Don’t Hang My Tradition Up That Way
A Note from the Editor
By Jordan Sapir
In this month’s Über Moms’ Newsletter we asked our contributors to write about their holiday traditions. Whilst sitting down to brainstorm all the traditions I miss and want to embrace as the new matriarch, I soon realized…
Now, let’s see, there’s my mom’s potato salad, putting up the tree on the 24th, opening one gift on the 24th, the Macy’s Thanksgiving Day Parade, and, of course, lighting the menorah.
That’s when I had a sad realization. We were the only ones in our family who lived in another state. All my aunts celebrated together and we rarely visited for Christmas. My mom refused to leave her own house, I assume because she wanted to create her own traditions. That left us to celebrate at my step-father’s mother’s house. I always felt like an outsider. We received the obligatory ugly sweater or regift from his family, while my surrogate cousins received their dream Christmas wishes. They said prayers we didn’t know. They ate food I wasn’t used to and had traditions I didn’t understand. Since I was little I have promised myself my traditions would start in my own home. I would be the matriarch and would decide when, where and what we celebrate. Don’t get me wrong; I will forever remember those magical nights waiting for Santa and drinking eggnog by the fire, which eventually turned into flights home from New York, then Israel, then Europe. But I also remember a lot of stress. I remember my mom waking up at 3 or 4 to cook dinner for us, which would only be eaten the following day, after we embarked on being imposter guests at her in-laws through second marriage.
My mom always spent tons on our gifts and probably spent more than was budgeted. I remember decorating the Christmas tree and driving to Frankenmuth (I know how ironic that is. Talk about destiny. Driving to a fake German village to buy a Christmas tree in America.)
It was all very festive. And tension filled.
The holiday season marks the time of year for families to argue!
“That’s not the way we did it in our house.”
“I can’t stand your mother’s potato salad. This year I will offer to make it.”
“I’m not religious; I refuse to partake in the religious aspects.”
“Don’t put that there; that’s my tradition.”
Why are we so up in arms about Christmas? No one in my family cares how we hide the Easter eggs.
I’ve figured it out. No, I’m not that in tune with my emotions and pragmatic. I’ve done some major self-reflection. Why am I so emotional about my Christmas holiday traditions? I am not religious. Well, I’m not Christian, I don’t celebrate any traditional religious holidays, yet I can form a quorum to vote against my partner’s Christmas traditions.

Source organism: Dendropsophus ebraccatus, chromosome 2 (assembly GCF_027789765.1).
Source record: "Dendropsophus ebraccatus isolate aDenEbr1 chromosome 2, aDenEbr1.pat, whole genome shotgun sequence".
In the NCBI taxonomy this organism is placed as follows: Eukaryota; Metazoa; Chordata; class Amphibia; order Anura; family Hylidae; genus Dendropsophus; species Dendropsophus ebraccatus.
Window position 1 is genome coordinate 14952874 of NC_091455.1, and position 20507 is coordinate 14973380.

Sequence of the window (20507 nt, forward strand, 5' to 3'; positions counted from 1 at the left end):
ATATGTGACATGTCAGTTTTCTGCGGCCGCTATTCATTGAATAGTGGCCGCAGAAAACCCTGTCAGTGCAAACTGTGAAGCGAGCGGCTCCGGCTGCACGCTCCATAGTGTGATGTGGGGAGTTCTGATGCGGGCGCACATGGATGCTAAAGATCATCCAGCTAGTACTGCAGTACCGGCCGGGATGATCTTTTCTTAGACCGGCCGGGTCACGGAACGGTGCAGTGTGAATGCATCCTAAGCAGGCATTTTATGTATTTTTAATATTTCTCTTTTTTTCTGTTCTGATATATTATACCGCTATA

Here’s the thing. When I truly (meaning not in my usual satirical manner) think about why I need to stick to my “traditions” in such an obsessive way, it’s because the holiday season is magical, no matter how you celebrate or if you celebrate. The music, the drinks, the snow, the lights, the food, the gifts, The Miracle (or Miracles depending on who you ask), all make for the perfect way to romanticize a month in the calendar year.
Getting back to what I’ve realized. I’ve realized that it isn’t the meaning of Christmas at all. It’s the satire. It’s the spirit that goes into the celebration. It’s the moments, not the actions or material aspects. I don’t remember the Christmas Day services or what was in our potato salad. I remember anxiously cuddling in bed with my sister on Christmas Eve, waiting up at night and spying on my parents or trying to catch Santa Claus, running in the morning to see the presents tumbling over, although I knew there were socks and ugly Christmas sweaters there as well. I remember all the kids in my neighborhood being off and being able to play uninterrupted all day long. I remember the phone calls to relatives far away and gifts and cards coming by mail. I remember. That’s what is important… the memories.
Now, instead of “this is the way we did it in our house and we have to do it that way,” my family traditions will be created with memories. It doesn’t matter if every year is the same. What matters is that every year is memorable. I can’t recreate Christmas in Munich. My family isn’t here. My mom still refuses to leave her home during the holidays and my partner had his own traditions. Besides, I’m used to it. I’ve been celebrating Christmas is Germany since I was a child. Well, kind of.
So this holiday season, no matter how you celebrate make it memorable. I know our Weinukkah will be.
Jordan Sapir, mother of two glitter-laden girls, 1 and 3, studied Journalism and International Political Science in NYC, a place she once called home. She can slaughter five languages fluently. She has worked in a newsroom or two, walked a catwalk or three, and is all for an impromptu adventure. Having traded in her Prada for pretzels, the founder of Über Moms lives in Munich, where she is a stay at home mom and studying to become a certified nutritionist. She is a mommy on a mission and wants to help fellow mothers raise healthy happy families, and beat a PR here and there.